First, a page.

Washington State University has been formally designated a cannabis research center, after about a decade at the forefront of cannabis research.

The university’s board of regents approved the establishment of the Center for Cannabis Policy, Research and Outreach in May, according to a news release, but the school’s research in the area began around 2011.

Washington became the first state in the country to legalize recreational use of cannabis about a year later, and since then 16 other states and Washington, D.C., have followed. Another 14 states have decriminalized cannabis use.

Mike McDonell, professor with WSU’s School of Medicine and director of the center, said as states rescind laws and restrictions on cannabis products, the cannabis industry has moved quickly, and research has not kept pace.

“We have so little research on cannabis in particular, and I think some of the research we have is just really outdated,” McDonell said, noting cannabis available on illegal markets in the early 2000s was likely to have around 7 percent THC, the psychoactive component of cannabis. “Now, in Washington, at least, you can buy products that are 70 percent THC. We really don’t have much information or research on the health impacts of those kinds of products.”

While lower-potency cannabis with THC levels below 10 percent is available in legal markets, McDonell said the vast majority of cannabis sold in Washington for recreational use is considered high-potency.

He described cannabis as “an extremely complicated plant,” that includes a lot of different chemicals, each of which could represent potential health benefits or health risks. However, he said, because cannabis research is tightly regulated by the federal government, it’s been historically difficult to produce useful science about its effects.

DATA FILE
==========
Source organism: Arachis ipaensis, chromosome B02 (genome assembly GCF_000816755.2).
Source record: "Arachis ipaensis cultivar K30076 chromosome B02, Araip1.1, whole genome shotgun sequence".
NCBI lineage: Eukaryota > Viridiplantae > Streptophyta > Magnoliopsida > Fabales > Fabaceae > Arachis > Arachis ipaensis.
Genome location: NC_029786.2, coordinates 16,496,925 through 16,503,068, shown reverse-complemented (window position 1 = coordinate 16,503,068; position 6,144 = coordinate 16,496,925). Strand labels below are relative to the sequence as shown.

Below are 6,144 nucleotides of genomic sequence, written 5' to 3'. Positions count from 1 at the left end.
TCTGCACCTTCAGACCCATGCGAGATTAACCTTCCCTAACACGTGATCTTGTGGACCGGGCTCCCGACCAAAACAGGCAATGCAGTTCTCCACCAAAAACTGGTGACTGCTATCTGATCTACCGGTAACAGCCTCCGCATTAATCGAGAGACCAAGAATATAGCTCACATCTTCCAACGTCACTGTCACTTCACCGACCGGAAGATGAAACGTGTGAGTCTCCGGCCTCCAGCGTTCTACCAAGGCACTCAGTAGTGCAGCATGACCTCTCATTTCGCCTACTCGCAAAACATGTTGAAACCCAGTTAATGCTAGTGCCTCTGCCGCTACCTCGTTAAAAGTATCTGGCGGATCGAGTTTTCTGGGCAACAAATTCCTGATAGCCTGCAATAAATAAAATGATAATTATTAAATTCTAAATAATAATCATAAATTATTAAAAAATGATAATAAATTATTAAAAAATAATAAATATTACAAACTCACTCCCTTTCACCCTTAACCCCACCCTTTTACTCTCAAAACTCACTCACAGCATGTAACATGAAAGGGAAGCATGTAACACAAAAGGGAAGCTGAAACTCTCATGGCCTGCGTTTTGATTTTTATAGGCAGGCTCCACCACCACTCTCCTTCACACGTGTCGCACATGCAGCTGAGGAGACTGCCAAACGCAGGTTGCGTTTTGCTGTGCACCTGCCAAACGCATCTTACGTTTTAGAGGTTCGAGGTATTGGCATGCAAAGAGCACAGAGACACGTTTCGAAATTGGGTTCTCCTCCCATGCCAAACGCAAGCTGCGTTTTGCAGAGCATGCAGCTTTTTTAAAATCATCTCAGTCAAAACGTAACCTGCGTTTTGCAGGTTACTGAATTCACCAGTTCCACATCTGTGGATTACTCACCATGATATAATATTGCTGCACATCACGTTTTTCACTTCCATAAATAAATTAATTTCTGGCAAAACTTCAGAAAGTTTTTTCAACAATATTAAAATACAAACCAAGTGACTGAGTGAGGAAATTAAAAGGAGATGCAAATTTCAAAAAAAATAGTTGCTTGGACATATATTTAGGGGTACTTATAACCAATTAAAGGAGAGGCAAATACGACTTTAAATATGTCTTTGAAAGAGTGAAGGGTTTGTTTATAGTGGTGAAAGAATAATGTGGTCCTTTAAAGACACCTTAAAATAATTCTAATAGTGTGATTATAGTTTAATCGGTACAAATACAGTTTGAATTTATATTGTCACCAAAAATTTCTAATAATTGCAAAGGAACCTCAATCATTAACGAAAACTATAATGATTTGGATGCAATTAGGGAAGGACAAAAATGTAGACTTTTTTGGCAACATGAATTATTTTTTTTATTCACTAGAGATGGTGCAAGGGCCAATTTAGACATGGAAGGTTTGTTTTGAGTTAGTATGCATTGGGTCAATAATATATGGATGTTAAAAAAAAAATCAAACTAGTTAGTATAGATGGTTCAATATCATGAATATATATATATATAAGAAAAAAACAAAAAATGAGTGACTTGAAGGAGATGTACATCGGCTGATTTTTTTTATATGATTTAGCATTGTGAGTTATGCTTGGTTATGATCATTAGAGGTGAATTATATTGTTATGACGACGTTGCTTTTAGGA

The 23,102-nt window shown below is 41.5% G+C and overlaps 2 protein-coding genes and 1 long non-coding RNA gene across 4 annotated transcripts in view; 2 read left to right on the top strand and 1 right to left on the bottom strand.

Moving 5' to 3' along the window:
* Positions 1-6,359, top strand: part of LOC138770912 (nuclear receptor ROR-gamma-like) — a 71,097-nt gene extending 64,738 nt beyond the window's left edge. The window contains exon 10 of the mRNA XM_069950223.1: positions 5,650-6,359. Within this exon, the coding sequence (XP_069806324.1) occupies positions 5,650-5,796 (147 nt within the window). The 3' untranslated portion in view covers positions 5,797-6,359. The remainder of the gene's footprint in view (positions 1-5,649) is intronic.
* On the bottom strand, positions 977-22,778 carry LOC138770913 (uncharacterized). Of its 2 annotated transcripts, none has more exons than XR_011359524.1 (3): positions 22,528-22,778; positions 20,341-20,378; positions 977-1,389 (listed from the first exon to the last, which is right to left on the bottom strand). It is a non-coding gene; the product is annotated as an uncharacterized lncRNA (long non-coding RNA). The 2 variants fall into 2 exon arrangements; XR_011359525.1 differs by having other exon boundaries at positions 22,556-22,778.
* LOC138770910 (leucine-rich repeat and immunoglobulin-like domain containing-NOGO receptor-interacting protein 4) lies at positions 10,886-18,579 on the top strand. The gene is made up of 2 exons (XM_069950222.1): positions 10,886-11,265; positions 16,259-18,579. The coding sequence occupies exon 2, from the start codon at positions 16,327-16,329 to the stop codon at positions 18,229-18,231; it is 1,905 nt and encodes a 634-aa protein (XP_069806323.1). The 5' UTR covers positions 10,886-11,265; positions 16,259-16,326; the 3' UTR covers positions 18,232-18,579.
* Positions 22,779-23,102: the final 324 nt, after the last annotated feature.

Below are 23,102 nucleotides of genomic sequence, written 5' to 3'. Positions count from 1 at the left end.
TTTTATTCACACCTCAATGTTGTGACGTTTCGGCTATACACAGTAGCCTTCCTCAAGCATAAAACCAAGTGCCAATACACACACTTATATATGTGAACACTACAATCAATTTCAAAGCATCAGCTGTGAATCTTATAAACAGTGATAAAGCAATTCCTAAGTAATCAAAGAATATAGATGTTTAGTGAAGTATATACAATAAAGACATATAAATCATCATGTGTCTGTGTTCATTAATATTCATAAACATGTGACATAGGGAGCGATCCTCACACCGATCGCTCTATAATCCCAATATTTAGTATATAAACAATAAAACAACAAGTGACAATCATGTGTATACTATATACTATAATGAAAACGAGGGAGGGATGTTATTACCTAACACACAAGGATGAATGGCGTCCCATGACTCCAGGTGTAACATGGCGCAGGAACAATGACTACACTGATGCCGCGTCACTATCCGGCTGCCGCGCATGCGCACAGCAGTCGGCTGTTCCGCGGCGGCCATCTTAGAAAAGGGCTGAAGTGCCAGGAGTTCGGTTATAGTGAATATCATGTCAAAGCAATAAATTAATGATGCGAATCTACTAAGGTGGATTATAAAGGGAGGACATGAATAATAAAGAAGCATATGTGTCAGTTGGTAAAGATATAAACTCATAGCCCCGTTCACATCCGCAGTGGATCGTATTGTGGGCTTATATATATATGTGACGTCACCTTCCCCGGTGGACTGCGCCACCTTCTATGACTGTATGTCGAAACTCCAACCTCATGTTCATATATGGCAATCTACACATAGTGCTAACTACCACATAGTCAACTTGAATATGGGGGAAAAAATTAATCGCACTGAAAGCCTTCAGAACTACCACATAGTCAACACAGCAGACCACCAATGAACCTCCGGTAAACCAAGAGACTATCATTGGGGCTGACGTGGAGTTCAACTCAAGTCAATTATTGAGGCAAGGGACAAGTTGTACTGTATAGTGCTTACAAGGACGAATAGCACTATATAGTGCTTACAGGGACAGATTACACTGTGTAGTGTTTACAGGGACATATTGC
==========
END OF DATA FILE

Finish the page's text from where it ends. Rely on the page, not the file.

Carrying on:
For example, until this year, there was only one federally approved cannabis producer that researchers could order cannabis from, and the THC extract they were provided bore little resemblance to the products being used recreationally. The irony, he said, is anybody older than 21 in the state can purchase these products for recreational use.

“However, as a researcher, I can’t do that. I have to go through this whole process with the federal government,” he said. “So the federal government isn’t regulating what’s available on the marketplace right now, but they are regulating what we’re able to do in research, so I think there has to be more of a balance there.”

While some of the most pressing questions being addressed by WSU scientists deal with the drug’s effect on health, particularly mental health and brain development, McDonell said cannabis research touches on a broad variety of disciplines. In addition to studying the drug’s health effects and possible clinical applications, he said researchers are also interested in monitoring the social effects of cannabis decriminalization, like its potential impacts on the criminal justice system.

With decriminalization of cannabis, the nation has been lowering barriers for the industrial use of hemp as well, and researchers are scrambling to explore its applications and produce useful data to support growers. McDonell said hemp famously has a sweeping variety of applications but has been a relatively untapped resource from an industrial perspective.

He said there’s a great deal scientists don’t know about cannabis, but research in the area is becoming less challenging and he expects more cannabis research centers will be established in the near future.

“There’s a lot of things that we really are on the cusp of understanding,” he said, adding that the addition of new federally approved sources for cannabis will help. “It’s a step in the right direction, but we really need cannabis to be descheduled, or the scheduling at a federal level to change, so researchers can really answer those questions that a lot of people have.”

Jackson can be reached at (208) 883-4636, or by email to sjackson@dnews.com.